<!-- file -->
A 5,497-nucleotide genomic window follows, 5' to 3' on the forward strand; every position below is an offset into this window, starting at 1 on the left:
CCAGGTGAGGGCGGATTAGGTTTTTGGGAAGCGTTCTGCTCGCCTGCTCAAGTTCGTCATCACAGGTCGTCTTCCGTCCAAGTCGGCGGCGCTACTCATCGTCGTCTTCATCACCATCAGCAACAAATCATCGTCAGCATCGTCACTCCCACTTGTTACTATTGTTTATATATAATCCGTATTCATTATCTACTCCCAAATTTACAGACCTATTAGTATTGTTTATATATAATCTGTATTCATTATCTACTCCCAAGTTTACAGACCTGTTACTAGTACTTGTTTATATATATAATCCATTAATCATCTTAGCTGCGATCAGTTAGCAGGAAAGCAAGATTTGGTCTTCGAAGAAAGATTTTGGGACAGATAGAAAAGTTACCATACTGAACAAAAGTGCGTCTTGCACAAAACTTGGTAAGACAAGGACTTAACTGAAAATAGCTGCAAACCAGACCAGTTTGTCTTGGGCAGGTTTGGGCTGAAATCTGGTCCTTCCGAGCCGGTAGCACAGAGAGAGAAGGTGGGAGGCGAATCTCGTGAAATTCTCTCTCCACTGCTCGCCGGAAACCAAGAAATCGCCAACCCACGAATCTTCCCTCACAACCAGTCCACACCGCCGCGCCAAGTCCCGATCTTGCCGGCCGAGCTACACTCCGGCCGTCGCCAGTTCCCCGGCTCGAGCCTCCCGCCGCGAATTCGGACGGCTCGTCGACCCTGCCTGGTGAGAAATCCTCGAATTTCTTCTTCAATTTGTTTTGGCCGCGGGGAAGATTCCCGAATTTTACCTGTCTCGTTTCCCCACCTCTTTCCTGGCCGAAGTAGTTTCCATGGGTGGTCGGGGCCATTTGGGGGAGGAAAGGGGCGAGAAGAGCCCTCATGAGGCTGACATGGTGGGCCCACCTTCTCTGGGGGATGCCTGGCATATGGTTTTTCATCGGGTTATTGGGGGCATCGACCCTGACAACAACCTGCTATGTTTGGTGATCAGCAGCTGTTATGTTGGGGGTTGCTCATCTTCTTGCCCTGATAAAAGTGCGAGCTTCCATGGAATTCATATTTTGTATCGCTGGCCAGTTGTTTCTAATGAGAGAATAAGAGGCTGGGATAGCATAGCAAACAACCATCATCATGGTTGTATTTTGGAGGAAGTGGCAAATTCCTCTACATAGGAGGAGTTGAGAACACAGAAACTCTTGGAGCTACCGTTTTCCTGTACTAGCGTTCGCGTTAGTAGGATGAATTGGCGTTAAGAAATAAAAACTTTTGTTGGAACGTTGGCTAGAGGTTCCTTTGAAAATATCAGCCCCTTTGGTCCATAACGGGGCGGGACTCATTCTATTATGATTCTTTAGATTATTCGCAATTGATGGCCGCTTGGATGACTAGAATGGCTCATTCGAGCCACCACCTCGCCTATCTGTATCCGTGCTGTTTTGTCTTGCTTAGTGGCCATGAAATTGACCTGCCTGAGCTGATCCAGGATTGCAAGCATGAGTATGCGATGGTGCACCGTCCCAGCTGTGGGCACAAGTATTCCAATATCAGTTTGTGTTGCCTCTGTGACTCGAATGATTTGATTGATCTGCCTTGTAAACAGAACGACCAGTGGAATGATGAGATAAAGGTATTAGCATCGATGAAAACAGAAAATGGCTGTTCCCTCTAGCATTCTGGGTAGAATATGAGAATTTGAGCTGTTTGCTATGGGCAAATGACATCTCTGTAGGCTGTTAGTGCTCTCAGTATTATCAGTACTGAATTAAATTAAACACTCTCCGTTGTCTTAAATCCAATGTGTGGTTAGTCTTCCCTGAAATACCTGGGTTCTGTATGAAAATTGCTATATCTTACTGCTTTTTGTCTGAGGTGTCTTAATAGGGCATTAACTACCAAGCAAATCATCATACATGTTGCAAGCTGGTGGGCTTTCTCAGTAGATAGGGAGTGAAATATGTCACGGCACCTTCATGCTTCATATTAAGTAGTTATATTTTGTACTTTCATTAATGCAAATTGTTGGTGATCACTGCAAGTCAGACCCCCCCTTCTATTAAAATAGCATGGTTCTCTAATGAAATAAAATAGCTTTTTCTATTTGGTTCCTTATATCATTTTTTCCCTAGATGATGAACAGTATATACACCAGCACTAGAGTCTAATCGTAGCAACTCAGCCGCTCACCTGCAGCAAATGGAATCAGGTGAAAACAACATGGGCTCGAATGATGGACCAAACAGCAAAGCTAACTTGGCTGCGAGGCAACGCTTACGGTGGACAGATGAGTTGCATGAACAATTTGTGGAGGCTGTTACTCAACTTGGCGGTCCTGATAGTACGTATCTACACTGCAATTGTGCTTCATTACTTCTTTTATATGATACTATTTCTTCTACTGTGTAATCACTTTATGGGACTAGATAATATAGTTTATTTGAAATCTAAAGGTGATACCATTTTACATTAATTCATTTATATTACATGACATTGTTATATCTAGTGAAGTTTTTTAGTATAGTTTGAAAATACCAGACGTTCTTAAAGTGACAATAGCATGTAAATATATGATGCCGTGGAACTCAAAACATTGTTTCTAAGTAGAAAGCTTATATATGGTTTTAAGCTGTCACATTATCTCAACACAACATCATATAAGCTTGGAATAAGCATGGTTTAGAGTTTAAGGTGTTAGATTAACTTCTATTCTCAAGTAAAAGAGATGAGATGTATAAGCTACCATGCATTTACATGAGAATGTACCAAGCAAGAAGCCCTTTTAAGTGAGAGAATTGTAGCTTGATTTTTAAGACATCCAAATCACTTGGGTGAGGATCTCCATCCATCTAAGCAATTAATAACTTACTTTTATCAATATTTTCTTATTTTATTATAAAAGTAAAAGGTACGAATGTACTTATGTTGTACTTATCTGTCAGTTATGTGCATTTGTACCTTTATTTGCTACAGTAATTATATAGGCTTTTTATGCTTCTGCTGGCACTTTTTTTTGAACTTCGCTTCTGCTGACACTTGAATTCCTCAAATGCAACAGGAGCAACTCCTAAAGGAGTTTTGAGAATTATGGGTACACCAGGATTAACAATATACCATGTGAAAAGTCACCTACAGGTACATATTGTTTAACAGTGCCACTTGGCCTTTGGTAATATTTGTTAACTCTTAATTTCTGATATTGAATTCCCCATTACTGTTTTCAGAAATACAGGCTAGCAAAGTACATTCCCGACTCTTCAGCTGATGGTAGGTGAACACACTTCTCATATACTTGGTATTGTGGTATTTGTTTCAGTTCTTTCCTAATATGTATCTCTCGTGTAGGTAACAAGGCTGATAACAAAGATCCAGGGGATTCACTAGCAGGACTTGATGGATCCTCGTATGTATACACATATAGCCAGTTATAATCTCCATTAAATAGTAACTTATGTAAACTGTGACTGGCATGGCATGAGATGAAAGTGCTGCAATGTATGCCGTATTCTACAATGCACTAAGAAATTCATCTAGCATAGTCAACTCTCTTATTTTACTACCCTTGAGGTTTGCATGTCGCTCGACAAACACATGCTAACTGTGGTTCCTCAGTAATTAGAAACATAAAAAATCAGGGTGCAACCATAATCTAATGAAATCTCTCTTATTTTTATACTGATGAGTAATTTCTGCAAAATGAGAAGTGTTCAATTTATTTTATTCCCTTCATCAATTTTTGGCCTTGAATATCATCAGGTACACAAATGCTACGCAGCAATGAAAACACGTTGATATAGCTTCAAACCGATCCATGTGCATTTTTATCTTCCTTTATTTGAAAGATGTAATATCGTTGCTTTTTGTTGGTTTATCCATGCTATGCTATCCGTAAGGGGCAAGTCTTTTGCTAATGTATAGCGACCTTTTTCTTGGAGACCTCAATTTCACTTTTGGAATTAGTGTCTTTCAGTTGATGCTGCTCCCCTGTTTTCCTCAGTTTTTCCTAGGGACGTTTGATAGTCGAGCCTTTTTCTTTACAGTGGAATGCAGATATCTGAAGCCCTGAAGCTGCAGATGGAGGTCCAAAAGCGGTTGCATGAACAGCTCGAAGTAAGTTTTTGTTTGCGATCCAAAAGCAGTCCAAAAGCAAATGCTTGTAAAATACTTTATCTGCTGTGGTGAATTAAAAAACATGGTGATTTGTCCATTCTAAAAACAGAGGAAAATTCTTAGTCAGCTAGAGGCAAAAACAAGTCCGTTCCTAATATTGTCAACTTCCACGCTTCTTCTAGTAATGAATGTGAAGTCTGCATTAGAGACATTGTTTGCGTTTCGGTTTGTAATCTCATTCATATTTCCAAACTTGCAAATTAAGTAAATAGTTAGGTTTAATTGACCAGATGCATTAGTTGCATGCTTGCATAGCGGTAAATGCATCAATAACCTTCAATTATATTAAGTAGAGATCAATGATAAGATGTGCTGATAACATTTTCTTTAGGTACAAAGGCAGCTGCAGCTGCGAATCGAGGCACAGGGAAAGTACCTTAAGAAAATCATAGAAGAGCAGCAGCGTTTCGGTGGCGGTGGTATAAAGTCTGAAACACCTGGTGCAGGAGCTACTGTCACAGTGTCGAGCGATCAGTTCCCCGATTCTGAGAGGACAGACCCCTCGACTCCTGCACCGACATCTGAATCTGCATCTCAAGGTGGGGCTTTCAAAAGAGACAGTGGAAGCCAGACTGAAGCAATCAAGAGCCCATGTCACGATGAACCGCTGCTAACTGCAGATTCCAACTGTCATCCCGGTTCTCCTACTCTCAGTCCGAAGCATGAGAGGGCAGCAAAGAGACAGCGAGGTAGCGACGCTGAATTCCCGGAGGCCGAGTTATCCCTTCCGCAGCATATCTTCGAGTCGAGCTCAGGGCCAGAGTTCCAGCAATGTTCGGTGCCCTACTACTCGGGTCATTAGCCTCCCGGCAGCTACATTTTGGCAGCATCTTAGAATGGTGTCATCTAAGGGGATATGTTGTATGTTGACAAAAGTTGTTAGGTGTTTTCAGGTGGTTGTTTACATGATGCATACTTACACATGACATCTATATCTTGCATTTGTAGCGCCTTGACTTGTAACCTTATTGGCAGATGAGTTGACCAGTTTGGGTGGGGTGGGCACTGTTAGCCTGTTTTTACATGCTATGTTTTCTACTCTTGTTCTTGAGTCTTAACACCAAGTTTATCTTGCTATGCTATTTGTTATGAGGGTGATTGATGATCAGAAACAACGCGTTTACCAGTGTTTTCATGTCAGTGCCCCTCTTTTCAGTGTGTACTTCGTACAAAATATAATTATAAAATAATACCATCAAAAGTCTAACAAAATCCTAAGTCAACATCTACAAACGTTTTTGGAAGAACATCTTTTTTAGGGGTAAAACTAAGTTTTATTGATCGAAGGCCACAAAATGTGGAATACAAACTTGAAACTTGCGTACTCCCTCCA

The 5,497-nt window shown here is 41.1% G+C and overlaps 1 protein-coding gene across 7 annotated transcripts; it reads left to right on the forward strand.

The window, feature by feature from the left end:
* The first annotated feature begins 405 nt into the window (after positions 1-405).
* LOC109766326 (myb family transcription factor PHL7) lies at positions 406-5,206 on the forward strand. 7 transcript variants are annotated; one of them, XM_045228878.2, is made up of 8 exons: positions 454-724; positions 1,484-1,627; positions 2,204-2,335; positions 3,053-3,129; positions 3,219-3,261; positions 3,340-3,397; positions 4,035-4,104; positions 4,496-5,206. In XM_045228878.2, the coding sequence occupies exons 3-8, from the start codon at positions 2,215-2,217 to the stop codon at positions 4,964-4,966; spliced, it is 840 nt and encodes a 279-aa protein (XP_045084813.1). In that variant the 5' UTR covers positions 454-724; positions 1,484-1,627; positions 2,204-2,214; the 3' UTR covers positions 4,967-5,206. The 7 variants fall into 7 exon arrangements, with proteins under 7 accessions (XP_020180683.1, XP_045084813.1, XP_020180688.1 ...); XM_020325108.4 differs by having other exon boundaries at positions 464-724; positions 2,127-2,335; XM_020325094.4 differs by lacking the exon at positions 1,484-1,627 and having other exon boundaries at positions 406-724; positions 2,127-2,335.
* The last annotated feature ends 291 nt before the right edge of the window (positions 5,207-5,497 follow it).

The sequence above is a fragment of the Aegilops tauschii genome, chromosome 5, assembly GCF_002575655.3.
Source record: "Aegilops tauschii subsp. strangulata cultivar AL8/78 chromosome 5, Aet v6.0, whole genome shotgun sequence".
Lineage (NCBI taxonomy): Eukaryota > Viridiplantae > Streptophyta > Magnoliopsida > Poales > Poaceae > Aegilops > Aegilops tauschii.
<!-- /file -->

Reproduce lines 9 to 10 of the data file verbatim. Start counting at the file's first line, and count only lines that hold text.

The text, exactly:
Source record: "Aegilops tauschii subsp. strangulata cultivar AL8/78 chromosome 5, Aet v6.0, whole genome shotgun sequence".
Lineage (NCBI taxonomy): Eukaryota > Viridiplantae > Streptophyta > Magnoliopsida > Poales > Poaceae > Aegilops > Aegilops tauschii.